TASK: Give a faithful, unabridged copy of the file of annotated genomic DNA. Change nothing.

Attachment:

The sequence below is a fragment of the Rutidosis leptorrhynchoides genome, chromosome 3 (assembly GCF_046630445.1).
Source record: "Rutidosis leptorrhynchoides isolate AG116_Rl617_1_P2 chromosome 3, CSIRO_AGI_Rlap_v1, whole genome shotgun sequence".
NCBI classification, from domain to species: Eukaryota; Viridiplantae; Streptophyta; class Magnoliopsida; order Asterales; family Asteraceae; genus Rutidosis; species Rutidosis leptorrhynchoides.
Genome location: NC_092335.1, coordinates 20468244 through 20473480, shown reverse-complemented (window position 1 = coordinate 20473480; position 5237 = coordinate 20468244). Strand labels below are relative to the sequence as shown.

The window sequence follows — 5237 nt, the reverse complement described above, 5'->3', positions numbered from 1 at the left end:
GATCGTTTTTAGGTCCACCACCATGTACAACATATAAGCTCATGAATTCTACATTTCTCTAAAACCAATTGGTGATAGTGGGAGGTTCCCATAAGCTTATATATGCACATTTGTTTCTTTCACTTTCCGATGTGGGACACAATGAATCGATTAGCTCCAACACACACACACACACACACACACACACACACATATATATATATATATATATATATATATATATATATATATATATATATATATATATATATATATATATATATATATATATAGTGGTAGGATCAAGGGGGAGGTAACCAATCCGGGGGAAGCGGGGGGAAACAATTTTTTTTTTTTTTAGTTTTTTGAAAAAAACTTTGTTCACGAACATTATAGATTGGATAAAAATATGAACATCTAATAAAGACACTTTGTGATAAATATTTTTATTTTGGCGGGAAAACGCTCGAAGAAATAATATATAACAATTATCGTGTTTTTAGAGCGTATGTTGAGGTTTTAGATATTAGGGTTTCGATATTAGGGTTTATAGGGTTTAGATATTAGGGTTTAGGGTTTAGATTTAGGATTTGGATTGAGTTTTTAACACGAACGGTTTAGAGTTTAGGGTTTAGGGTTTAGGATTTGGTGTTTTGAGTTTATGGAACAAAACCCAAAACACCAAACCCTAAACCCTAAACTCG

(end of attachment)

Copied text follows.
The sequence below is a fragment of the Rutidosis leptorrhynchoides genome, chromosome 3 (assembly GCF_046630445.1).
Source record: "Rutidosis leptorrhynchoides isolate AG116_Rl617_1_P2 chromosome 3, CSIRO_AGI_Rlap_v1, whole genome shotgun sequence".
NCBI classification, from domain to species: Eukaryota; Viridiplantae; Streptophyta; class Magnoliopsida; order Asterales; family Asteraceae; genus Rutidosis; species Rutidosis leptorrhynchoides.
Genome location: NC_092335.1, coordinates 20468244 through 20473480, shown reverse-complemented (window position 1 = coordinate 20473480; position 5237 = coordinate 20468244). Strand labels below are relative to the sequence as shown.

The window sequence follows — 5237 nt, the reverse complement described above, 5'->3', positions numbered from 1 at the left end:
GATCGTTTTTAGGTCCACCACCATGTACAACATATAAGCTCATGAATTCTACATTTCTCTAAAACCAATTGGTGATAGTGGGAGGTTCCCATAAGCTTATATATGCACATTTGTTTCTTTCACTTTCCGATGTGGGACACAATGAATCGATTAGCTCCAACACACACACACACACACACACACACACACACATATATATATATATATATATATATATATATATATATATATATATATATATATATATATATATATATATATATATATATATAGTGGTAGGATCAAGGGGGAGGTAACCAATCCGGGGGAAGCGGGGGGAAACAATTTTTTTTTTTTTTAGTTTTTTGAAAAAAACTTTGTTCACGAACATTATAGATTGGATAAAAATATGAACATCTAATAAAGACACTTTGTGATAAATATTTTTATTTTGGCGGGAAAACGCTCGAAGAAATAATATATAACAATTATCGTGTTTTTAGAGCGTATGTTGAGGTTTTAGATATTAGGGTTTCGATATTAGGGTTTATAGGGTTTAGATATTAGGGTTTAGGGTTTAGATTTAGGATTTGGATTGAGTTTTTAACACGAACGGTTTAGAGTTTAGGGTTTAGGGTTTAGGATTTGGTGTTTTGAGTTTATGGAACAAAACCCAAAACACCAAACCCTAAACCCTAAACTCG